In this section
NG & NJ tube placements and replacements
Nasojejunal (NJ) tube
An NJ tube is a type of feeding tube . This tube is placed in the nose and travels past the stomach and into the intestine (jejuna portion of small bowel intestine). Nutrition, fluids and medication can be given through this tube and go directly to the intestines of children unable to obtain adequate nutrition.
Patients who have a hard time tolerating food or liquids in their stomach may require a NJ tube. These patients may have conditions such as aspiration, slow gastric emptying, or severe stomach pain.
The procedure typically requires 10- 30 minutes to complete. Most patients do not require sedation for this procedure. In some cases, medication is given to help with anxiety about the procedure.
Numbing gel can be placed on the nose then a small tube will be guided down the nose and into the jejunum (small bowel) using X-ray guidance. To help visualize the stomach and small bowel and ensure appropriate positioning of the tube, a small amount of X-ray dye will be injected through the tube. The tube will be secured to the cheek with tape.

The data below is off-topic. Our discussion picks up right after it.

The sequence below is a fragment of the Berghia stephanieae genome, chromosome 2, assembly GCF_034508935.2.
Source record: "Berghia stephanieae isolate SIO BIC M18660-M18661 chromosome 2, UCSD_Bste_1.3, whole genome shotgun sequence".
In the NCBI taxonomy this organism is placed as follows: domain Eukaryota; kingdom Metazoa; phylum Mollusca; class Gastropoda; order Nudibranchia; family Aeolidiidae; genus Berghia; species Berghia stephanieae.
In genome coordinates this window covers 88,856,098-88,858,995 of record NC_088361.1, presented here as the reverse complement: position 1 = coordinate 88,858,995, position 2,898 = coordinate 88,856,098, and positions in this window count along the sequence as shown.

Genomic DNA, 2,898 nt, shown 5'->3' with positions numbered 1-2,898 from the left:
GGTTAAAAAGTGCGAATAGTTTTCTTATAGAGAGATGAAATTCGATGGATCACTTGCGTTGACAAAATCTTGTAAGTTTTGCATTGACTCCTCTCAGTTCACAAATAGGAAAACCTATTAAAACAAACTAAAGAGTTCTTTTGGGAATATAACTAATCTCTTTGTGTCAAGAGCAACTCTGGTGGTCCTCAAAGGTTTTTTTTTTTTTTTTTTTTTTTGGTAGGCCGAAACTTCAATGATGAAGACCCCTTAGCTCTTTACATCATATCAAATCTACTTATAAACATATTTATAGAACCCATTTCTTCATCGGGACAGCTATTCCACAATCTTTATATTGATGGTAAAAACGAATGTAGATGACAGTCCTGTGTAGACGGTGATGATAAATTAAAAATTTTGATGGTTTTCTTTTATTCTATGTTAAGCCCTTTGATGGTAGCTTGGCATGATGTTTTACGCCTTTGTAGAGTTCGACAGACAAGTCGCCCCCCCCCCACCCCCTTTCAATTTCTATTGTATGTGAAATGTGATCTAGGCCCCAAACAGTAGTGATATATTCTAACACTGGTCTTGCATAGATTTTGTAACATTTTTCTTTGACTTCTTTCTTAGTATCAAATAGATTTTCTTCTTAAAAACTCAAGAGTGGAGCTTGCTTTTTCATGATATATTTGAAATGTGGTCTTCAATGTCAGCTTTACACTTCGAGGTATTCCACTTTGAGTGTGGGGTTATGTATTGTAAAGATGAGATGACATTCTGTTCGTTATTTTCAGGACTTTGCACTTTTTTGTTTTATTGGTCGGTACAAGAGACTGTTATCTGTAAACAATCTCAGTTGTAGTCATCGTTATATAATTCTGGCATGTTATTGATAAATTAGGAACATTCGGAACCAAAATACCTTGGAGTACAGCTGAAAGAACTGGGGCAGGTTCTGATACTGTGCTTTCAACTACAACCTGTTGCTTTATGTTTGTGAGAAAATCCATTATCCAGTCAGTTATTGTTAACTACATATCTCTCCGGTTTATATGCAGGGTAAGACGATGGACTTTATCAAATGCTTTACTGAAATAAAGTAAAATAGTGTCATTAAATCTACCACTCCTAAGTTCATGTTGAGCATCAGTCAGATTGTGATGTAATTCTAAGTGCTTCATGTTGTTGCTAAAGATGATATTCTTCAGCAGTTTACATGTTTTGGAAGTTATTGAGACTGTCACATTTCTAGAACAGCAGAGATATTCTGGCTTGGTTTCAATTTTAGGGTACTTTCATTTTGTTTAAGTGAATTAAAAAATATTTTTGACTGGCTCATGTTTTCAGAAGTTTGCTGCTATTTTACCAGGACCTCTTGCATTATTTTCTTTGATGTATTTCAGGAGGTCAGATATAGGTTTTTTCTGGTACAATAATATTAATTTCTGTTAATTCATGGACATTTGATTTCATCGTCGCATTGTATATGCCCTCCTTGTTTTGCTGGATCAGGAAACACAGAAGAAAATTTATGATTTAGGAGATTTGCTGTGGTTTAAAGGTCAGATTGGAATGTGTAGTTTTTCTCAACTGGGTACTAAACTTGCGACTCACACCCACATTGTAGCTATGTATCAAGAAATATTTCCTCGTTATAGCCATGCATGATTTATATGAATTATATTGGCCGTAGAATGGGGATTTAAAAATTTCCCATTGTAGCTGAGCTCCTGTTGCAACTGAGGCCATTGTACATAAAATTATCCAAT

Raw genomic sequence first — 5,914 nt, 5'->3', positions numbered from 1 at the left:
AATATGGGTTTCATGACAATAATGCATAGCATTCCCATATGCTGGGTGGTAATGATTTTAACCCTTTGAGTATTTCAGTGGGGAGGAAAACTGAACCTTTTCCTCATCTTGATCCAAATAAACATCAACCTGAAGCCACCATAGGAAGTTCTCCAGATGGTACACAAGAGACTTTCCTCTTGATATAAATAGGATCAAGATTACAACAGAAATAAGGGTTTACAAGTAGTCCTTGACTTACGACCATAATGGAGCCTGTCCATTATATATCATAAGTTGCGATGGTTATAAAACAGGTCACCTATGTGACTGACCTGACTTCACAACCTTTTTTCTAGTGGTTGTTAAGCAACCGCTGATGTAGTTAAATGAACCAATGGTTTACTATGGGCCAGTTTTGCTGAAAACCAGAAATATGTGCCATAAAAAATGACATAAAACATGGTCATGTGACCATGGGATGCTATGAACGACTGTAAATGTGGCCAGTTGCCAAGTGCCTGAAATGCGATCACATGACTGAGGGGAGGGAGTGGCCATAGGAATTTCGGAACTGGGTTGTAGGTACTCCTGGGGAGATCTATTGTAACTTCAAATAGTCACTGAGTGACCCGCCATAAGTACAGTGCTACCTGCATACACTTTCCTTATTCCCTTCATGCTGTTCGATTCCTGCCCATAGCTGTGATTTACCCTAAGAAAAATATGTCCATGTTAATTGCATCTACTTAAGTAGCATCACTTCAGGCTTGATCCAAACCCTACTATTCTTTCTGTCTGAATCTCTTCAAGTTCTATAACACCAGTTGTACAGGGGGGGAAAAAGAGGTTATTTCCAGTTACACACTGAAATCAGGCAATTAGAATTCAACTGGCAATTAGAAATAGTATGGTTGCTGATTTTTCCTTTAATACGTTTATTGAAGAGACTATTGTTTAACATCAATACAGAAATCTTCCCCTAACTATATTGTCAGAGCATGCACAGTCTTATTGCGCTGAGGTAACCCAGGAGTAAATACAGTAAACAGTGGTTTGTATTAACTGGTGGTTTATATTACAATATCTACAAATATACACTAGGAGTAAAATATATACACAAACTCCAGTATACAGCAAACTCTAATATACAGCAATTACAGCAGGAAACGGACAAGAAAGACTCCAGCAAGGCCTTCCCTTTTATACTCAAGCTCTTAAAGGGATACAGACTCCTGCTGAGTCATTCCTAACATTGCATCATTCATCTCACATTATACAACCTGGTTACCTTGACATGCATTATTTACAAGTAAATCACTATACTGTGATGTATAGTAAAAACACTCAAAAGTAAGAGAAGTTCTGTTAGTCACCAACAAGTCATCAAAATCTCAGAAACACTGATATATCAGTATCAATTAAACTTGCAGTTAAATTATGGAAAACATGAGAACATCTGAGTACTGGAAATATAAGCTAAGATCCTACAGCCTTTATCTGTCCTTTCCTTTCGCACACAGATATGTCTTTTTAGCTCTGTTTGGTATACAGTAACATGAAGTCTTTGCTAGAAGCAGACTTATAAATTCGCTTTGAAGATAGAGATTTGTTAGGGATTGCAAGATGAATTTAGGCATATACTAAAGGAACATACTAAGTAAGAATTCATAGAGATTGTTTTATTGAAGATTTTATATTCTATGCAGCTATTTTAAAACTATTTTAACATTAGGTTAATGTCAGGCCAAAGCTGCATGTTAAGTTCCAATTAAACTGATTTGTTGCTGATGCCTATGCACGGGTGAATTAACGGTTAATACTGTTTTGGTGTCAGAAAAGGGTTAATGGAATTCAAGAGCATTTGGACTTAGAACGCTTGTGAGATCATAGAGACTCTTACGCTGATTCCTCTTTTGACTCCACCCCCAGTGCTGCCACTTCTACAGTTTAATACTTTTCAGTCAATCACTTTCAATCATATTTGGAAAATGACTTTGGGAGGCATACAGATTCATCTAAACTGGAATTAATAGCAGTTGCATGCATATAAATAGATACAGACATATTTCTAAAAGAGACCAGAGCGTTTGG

The child can sit in bed, a chair or walk with the tube in place following the procedure. Your child may feel the tube in his or her nose and throat for a few hours after the procedure. This feeling will go away.
The feeding tube may need to remain in place for several days to weeks depending on why it was placed. Your child can resume his or her normal activities as long as the tube is secure and is not at risk of being pulled out.
Benefits of treatment
Patient's with NJ tubes can get food and liquids without having vomiting or pain. Following the procedure, patients are more likely to gain weight.
Risks of treatment
There is a very small chance that the tube can cause a tear or hole in the lining of the esophagus, stomach, or intestine. Occasionally, there can be a nose bleed due to tube placement. Lastly, NJ tubes can accidentally be pulled out, this would require another visit to have the NJ tube replaced.
Children's Wisconsin's imaging department was re-designated as a Diagnostic Imaging Center of Excellence by the American College of Radiology. Our imaging department was the third children's hospital in the nation to receive this prestigious credential.